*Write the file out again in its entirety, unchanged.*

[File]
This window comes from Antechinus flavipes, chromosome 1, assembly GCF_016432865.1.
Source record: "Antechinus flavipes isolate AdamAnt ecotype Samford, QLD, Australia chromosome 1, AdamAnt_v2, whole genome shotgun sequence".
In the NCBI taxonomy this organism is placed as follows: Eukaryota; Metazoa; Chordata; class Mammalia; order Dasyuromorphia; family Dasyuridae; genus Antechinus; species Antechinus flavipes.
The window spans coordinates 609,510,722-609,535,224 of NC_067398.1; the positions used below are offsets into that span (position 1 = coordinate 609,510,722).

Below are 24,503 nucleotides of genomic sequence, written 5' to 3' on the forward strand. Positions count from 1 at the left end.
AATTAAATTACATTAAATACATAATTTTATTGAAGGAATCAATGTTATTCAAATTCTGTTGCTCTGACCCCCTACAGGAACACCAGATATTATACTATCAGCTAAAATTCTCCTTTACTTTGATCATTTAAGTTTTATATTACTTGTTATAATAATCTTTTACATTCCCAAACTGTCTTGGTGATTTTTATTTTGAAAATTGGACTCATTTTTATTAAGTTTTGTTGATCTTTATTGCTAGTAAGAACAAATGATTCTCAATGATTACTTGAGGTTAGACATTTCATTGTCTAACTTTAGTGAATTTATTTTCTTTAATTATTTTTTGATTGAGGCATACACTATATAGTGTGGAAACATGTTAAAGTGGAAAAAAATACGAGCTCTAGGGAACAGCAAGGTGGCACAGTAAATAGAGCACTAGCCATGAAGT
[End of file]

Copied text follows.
This window comes from Antechinus flavipes, chromosome 1, assembly GCF_016432865.1.
Source record: "Antechinus flavipes isolate AdamAnt ecotype Samford, QLD, Australia chromosome 1, AdamAnt_v2, whole genome shotgun sequence".
In the NCBI taxonomy this organism is placed as follows: Eukaryota; Metazoa; Chordata; class Mammalia; order Dasyuromorphia; family Dasyuridae; genus Antechinus; species Antechinus flavipes.
The window spans coordinates 609,510,722-609,535,224 of NC_067398.1; the positions used below are offsets into that span (position 1 = coordinate 609,510,722).

Below are 24,503 nucleotides of genomic sequence, written 5' to 3' on the forward strand. Positions count from 1 at the left end.
AATTAAATTACATTAAATACATAATTTTATTGAAGGAATCAATGTTATTCAAATTCTGTTGCTCTGACCCCCTACAGGAACACCAGATATTATACTATCAGCTAAAATTCTCCTTTACTTTGATCATTTAAGTTTTATATTACTTGTTATAATAATCTTTTACATTCCCAAACTGTCTTGGTGATTTTTATTTTGAAAATTGGACTCATTTTTATTAAGTTTTGTTGATCTTTATTGCTAGTAAGAACAAATGATTCTCAATGATTACTTGAGGTTAGACATTTCATTGTCTAACTTTAGTGAATTTATTTTCTTTAATTATTTTTTGATTGAGGCATACACTATATAGTGTGGAAACATGTTAAAGTGGAAAAAAATACGAGCTCTAGGGAACAGCAAGGTGGCACAGTAAATAGAGCACTAGCCATGAAGT